The Garrulous Jay – The Death Of IHT?

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The Daily Telegraph has launched a campaign in support of the abolition of Inheritance Tax (IHT). I could be proven wrong but I think flocks of pigs will be circling Westminster before this happens. Nor am I convinced by the arguments.

For starters, as the old saying goes about good comedy, it’s about timing. It would be wonderful if we could all pay less tax all the time, and when the economy is going great guns and the public finances are in fine fettle, cutting taxes can turbo-charge growth in a virtuous cycle of rising prosperity.

Reality check alert: that time is not now… The UK’s forecast GDP growth is among the lowest in the G20 (source: OECD), and the country’s debt-to-GDP ratio of 99.2% is “at levels last seen in the early 1960s” (source: ONS).

Sounds like a good time to splurge on a £7.0bn tax cut, right?

But perhaps I should not be so dismissive: the campaign has some high-profile political backing. Nadhim Zahawi, Liz Truss and Nigel Farage are supporters.

Three particular arguments seem to crop up repeatedly from the abolitionists:
• Inheritance tax is morally wrong
• It penalises ordinary people
• It is a form of double taxation.

The “morally wrong” argument sounds to me like a rhetorical circular reference.

Simply put, if morals are about the difference between right and wrong, this is a bit like saying IHT is wrong because it’s wrong. Hmm!

But if the argument is about taking funds from those that can afford it to pay for public goods and services, we might as well throw all forms of taxation into the hat. A debate for another day perhaps.

When it comes to those mythical “ordinary people”, the focus tends to be on those caught by the tax as a result of house price inflation.

You would think millions of homeowners might be sleepwalking into leaving an unexpected tax bill behind when they die.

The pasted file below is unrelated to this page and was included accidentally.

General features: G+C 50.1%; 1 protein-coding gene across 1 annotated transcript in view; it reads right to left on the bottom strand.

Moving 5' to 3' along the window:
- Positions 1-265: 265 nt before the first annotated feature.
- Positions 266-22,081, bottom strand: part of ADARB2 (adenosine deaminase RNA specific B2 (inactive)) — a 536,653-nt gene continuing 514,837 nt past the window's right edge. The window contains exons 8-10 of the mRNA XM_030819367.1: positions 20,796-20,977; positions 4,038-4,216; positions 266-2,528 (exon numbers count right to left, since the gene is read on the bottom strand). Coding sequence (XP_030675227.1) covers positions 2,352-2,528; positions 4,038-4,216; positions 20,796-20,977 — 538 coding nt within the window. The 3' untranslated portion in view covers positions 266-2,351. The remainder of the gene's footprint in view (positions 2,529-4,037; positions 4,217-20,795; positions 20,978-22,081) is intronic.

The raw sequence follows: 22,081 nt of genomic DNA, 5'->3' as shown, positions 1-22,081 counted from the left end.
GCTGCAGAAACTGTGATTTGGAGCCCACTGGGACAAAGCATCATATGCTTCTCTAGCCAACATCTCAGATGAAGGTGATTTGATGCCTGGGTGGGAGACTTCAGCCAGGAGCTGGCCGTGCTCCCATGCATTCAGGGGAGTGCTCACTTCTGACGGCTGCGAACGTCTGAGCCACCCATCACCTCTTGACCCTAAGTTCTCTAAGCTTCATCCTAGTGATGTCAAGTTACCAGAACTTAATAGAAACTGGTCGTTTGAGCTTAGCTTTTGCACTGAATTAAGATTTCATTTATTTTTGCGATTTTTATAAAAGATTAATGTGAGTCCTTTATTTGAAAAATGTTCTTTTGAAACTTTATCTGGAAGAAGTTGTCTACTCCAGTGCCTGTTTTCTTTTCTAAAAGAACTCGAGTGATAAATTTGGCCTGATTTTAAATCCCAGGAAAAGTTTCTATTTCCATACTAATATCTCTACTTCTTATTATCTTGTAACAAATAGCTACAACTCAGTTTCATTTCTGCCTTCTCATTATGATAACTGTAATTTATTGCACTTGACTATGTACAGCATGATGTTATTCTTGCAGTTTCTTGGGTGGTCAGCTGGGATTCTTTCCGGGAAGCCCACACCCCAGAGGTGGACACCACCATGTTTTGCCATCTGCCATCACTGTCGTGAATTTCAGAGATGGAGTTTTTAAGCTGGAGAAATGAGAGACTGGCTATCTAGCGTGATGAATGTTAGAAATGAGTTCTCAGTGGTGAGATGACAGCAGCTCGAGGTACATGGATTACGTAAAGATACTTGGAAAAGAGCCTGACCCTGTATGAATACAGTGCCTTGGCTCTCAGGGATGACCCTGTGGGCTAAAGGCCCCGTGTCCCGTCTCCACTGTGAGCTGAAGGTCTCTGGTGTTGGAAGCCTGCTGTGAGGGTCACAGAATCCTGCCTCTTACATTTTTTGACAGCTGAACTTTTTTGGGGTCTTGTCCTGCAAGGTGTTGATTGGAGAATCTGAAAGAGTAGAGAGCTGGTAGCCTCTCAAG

I don’t buy it. In March 2023 the average UK house price was £285,000 (source: HM Land Registry). That’s less than one person’s so-called nil rate band of £325,000 on which no IHT is due. But married couples and those in civil partnerships can pass on their nil rate band to their surviving partner giving £650,000 of exemption. If they leave their home to their direct descendants they get another £175,000 each… Total exemption £1 million.

There are just 730,390 homes in the UK worth over £1 million (source: Savills): 2.0-2.5% of the total stock. QED.

Then there’s the double taxation argument… You work hard, you pay your income tax then, when you die, all the accumulated wealth gets taxed again.

Well, I have some bad news for you folks: double taxation is all around us when we spend or invest our hear-earned bonce: think VAT, think fuel duty, think Capital Gains Tax. Bottom line, IHT isn’t so special.

Finally, given there’s no magic money tree, I think the abolitionists should be careful what they wish for. In the unlikely event a government did get rid of IHT I think it would come with a sting in the tail. Possibly the equalisation of CGT rates with income tax rates. Maybe the uprating of Council Tax bands to 2023 property values. Who knows.

Better the devil you know.